1) What is a cookie?
Cookies are simple text files that a site saves to your computer or mobile device using your website browser if you agree. Only that server will be able to retrieve or read the contents of that cookie and each cookie is unique to your web browser.
Cookies are either set by the website you are visiting, in which case they are referred to as ‘first-party cookies’, or are ‘third-party cookies’ set by other websites and services that run content on the page you are viewing.
They also allow a website to remember you, and your browsing preferences, either for the duration of your visit using a ‘session cookie’ or for repeat visits using a ‘persistent cookie’ (explanations for all types of cookies can be found under ‘types of cookies’).
2) Our cookies policy
To make full use of the features on this website, your computer or mobile device will need to accept cookies.
But some people dislike the idea of a website accessing and storing their data. And if that’s the case, you have the ability to accept or decline cookies by modifying the settings in your browser at any time. The ‘help’ function within your browser should tell you how, as will the ‘enabling/disabling cookies’ page on this site. However, you may not be able to use all the interactive features of our site if the cookies are disabled.
3) Types of cookie
First-party cookies are set by the website you are visiting and they can only be read by that site. They can make your experience on the web more efficient by recording your browsing activities, such as what pages and content you’ve looked at, when you visited, what you searched for and whether you clicked on an ad.
Third-party cookies are set by a different organisation to the owner of the website you are visiting. This could be a company advertising on the site you’re visiting, for example, or a site that contains embedded content, such as Twitter or Facebook.
Those websites may send you cookies and they control the setting of those cookies, not the site you are visiting.
Session cookies are stored temporarily during a browsing session and are deleted from the user’s device when the browser is closed.
This type of cookie is saved on your computer for a fixed period and is not deleted when the browser is closed. These cookies are used to save your preferences so that they persist when you return to the website.
Flash cookies work in a different way to web-browser cookies (first-party, third-party, session and persistent cookies are all set via your browser). Rather than having individual cookies for particular jobs, a flash website is restricted to storing all data in one cookie.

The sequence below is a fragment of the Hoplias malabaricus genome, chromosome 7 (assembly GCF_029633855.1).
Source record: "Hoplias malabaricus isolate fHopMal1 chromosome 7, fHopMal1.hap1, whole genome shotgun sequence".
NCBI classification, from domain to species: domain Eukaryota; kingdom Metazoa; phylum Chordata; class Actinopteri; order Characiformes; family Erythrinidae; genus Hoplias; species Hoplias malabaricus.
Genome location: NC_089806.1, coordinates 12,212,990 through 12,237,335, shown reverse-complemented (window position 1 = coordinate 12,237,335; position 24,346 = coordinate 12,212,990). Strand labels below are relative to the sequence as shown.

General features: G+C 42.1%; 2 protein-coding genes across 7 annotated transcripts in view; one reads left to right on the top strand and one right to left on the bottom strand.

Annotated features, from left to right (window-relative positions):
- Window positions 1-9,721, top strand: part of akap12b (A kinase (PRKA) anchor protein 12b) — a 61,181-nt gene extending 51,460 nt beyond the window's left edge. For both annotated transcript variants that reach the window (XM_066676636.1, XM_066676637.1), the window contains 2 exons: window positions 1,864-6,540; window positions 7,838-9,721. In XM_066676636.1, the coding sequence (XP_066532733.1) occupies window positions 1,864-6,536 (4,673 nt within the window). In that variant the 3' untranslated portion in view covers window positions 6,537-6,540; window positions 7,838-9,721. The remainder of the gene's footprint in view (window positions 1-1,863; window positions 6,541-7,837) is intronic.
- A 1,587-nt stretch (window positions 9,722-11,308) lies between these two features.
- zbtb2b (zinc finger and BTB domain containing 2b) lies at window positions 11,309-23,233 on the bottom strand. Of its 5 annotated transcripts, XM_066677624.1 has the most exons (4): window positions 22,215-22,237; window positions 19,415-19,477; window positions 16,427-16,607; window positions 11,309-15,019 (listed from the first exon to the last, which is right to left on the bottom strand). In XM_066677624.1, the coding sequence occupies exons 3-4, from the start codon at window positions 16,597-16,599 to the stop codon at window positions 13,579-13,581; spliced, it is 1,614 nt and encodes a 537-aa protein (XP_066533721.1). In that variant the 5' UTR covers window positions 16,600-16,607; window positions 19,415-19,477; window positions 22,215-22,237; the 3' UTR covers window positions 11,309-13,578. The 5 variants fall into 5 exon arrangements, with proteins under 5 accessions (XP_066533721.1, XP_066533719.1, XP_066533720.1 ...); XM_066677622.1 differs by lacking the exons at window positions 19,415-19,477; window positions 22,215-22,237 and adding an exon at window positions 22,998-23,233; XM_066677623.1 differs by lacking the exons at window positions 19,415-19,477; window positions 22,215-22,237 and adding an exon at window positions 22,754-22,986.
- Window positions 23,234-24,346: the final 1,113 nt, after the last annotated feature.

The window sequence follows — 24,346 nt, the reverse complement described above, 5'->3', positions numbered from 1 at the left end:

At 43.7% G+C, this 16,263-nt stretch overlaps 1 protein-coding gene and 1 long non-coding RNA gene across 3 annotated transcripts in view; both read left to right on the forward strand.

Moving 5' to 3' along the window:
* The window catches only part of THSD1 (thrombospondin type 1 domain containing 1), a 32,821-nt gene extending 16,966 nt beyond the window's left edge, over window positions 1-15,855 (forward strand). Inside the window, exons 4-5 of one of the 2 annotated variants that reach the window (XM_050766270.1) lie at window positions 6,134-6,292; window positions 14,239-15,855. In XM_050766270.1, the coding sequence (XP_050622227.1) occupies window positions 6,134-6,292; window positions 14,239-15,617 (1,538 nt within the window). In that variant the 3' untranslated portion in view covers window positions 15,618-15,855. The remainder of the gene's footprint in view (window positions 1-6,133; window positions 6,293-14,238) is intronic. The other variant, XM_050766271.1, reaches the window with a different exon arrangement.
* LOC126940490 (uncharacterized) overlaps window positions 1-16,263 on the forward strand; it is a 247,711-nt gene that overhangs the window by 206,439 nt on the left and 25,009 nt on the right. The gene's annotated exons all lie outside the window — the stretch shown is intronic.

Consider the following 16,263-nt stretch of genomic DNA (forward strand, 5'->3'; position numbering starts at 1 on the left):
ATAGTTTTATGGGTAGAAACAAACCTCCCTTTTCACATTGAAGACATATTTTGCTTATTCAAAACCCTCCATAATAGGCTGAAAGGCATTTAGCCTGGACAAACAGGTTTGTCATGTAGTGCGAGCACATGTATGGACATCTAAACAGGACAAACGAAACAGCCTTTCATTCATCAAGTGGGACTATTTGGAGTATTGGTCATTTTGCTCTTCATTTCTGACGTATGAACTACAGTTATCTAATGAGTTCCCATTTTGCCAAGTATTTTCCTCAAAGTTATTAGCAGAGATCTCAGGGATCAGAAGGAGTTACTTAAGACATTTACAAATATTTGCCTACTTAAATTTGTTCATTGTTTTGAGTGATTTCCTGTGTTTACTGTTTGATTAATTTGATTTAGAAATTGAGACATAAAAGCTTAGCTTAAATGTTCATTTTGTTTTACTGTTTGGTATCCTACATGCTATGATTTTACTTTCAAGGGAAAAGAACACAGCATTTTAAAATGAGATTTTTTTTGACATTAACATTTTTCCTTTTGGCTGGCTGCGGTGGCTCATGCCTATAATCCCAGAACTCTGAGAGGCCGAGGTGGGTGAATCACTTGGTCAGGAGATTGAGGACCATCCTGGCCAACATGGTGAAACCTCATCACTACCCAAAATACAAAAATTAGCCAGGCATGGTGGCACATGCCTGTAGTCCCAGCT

You can control how much data can be stored in that cookie, but you cannot choose what type of information is allowed to be stored.
4) Enabling/disabling cookies
There are two types of website users: those who would like their visit to be as easy, quick and relevant as possible, and who (knowingly or unknowingly) therefore sit firmly in the cookie supporter camp; and then there are those who are discomforted by the idea that ‘Big Brother’ is watching them and would rather lose some of the functions cookies enable to remain more anonymous.
Different browsers have different ways of allowing you to enable or delete cookies, or limit the kinds of cookies that can be placed on your computer. When choosing your browser (ie, Google Chrome or Safari), you may want to consider which best suits your privacy preferences.
To check out the settings in a browser, use the ‘help’ tab or look under ‘tools’ for settings like ‘options’ or ‘privacy’. From there, you may be able to delete cookies, or control when they can be placed.
If you disable cookies you may limit your browsing experience. For example, you may need to enter information repeatedly, or you might not get personalised content or ads that are meaningful to you. However, most browsers’ settings will allow you to block third-party cookies without also disabling first-party cookies.
|https://www.inspectlet.com/||__insp_norec_sess||These cookies are used to store information, such as what time your current visit occurred, whether you have been to the site before, and what site referred you to the webpage.|
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|Pardot Session||Pardot||A session cookie named “pardot” is set when you’re logged in as a Pardot user. This cookie isn’t set on a visitor’s browser.|
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Except for essential cookies, all cookies will expire after 24 months.